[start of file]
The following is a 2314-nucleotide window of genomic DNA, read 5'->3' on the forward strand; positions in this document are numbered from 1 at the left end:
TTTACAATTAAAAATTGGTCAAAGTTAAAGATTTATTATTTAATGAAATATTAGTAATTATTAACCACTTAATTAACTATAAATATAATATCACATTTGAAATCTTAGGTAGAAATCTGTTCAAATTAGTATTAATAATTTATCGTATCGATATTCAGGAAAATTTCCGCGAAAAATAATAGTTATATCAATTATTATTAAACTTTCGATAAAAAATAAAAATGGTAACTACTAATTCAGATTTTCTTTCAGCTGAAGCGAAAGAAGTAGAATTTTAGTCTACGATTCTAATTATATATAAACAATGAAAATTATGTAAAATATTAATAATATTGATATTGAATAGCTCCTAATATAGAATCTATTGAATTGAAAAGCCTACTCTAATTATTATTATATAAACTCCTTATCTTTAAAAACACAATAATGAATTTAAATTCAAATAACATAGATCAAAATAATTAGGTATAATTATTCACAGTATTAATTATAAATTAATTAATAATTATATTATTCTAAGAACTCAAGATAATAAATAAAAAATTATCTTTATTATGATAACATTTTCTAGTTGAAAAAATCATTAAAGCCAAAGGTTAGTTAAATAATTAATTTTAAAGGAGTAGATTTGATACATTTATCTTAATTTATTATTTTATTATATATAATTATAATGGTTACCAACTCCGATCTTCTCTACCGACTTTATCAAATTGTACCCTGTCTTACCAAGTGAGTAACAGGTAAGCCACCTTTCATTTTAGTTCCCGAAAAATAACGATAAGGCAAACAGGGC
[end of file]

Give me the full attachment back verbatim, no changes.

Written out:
The following is a 2314-nucleotide window of genomic DNA, read 5'->3' on the forward strand; positions in this document are numbered from 1 at the left end:
TTTACAATTAAAAATTGGTCAAAGTTAAAGATTTATTATTTAATGAAATATTAGTAATTATTAACCACTTAATTAACTATAAATATAATATCACATTTGAAATCTTAGGTAGAAATCTGTTCAAATTAGTATTAATAATTTATCGTATCGATATTCAGGAAAATTTCCGCGAAAAATAATAGTTATATCAATTATTATTAAACTTTCGATAAAAAATAAAAATGGTAACTACTAATTCAGATTTTCTTTCAGCTGAAGCGAAAGAAGTAGAATTTTAGTCTACGATTCTAATTATATATAAACAATGAAAATTATGTAAAATATTAATAATATTGATATTGAATAGCTCCTAATATAGAATCTATTGAATTGAAAAGCCTACTCTAATTATTATTATATAAACTCCTTATCTTTAAAAACACAATAATGAATTTAAATTCAAATAACATAGATCAAAATAATTAGGTATAATTATTCACAGTATTAATTATAAATTAATTAATAATTATATTATTCTAAGAACTCAAGATAATAAATAAAAAATTATCTTTATTATGATAACATTTTCTAGTTGAAAAAATCATTAAAGCCAAAGGTTAGTTAAATAATTAATTTTAAAGGAGTAGATTTGATACATTTATCTTAATTTATTATTTTATTATATATAATTATAATGGTTACCAACTCCGATCTTCTCTACCGACTTTATCAAATTGTACCCTGTCTTACCAAGTGAGTAACAGGTAAGCCACCTTTCATTTTAGTTCCCGAAAAATAACGATAAGGCAAACAGGGC